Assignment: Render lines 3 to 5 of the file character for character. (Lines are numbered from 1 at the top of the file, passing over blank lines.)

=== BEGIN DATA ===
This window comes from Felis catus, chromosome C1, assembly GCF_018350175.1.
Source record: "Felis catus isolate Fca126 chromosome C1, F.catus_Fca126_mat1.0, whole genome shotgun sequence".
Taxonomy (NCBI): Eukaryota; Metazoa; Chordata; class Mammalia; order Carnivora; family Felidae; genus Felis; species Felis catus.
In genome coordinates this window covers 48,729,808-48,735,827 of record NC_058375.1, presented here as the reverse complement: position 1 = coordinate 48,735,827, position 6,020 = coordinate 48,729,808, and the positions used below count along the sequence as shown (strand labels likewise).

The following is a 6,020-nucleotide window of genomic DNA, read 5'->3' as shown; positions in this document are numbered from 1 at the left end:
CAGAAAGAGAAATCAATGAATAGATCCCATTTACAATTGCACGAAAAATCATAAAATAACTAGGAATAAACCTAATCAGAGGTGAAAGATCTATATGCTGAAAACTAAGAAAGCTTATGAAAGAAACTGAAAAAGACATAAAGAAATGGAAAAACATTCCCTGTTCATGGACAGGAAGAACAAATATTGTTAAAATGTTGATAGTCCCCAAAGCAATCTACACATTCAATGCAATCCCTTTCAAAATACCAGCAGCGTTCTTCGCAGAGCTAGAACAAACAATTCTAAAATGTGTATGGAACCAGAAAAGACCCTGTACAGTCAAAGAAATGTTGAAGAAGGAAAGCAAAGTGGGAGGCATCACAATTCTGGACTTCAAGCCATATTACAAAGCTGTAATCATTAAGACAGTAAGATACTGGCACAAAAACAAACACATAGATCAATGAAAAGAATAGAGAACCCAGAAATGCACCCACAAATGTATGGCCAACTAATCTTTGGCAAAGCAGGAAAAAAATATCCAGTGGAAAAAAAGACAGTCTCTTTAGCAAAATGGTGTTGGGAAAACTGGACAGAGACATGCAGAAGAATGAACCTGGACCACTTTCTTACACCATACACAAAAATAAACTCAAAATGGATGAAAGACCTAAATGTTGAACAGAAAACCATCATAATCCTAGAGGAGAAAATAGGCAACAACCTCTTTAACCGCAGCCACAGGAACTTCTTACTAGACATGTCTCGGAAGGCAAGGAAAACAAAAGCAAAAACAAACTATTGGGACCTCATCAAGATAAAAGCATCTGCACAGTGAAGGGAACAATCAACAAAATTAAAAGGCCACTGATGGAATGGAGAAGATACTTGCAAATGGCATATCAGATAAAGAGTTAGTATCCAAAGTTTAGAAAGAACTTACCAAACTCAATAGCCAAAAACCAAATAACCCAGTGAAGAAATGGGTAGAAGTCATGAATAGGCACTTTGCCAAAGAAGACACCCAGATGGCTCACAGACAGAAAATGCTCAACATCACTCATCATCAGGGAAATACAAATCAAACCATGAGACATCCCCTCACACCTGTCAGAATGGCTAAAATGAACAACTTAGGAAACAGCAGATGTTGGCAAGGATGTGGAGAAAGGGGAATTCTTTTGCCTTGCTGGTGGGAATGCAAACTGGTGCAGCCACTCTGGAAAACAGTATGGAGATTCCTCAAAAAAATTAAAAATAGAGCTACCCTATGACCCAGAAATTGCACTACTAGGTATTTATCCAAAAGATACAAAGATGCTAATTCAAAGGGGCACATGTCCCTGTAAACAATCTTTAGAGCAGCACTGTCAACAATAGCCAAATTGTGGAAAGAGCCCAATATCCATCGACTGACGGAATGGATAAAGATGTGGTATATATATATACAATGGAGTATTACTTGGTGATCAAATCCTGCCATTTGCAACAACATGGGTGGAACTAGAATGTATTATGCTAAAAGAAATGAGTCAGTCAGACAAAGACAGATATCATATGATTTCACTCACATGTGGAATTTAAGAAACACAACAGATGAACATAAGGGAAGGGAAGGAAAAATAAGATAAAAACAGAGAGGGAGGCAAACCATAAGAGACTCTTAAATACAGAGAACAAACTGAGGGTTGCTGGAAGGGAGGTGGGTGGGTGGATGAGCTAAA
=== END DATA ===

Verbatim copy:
Taxonomy (NCBI): Eukaryota; Metazoa; Chordata; class Mammalia; order Carnivora; family Felidae; genus Felis; species Felis catus.
In genome coordinates this window covers 48,729,808-48,735,827 of record NC_058375.1, presented here as the reverse complement: position 1 = coordinate 48,735,827, position 6,020 = coordinate 48,729,808, and the positions used below count along the sequence as shown (strand labels likewise).

The following is a 6,020-nucleotide window of genomic DNA, read 5'->3' as shown; positions in this document are numbered from 1 at the left end: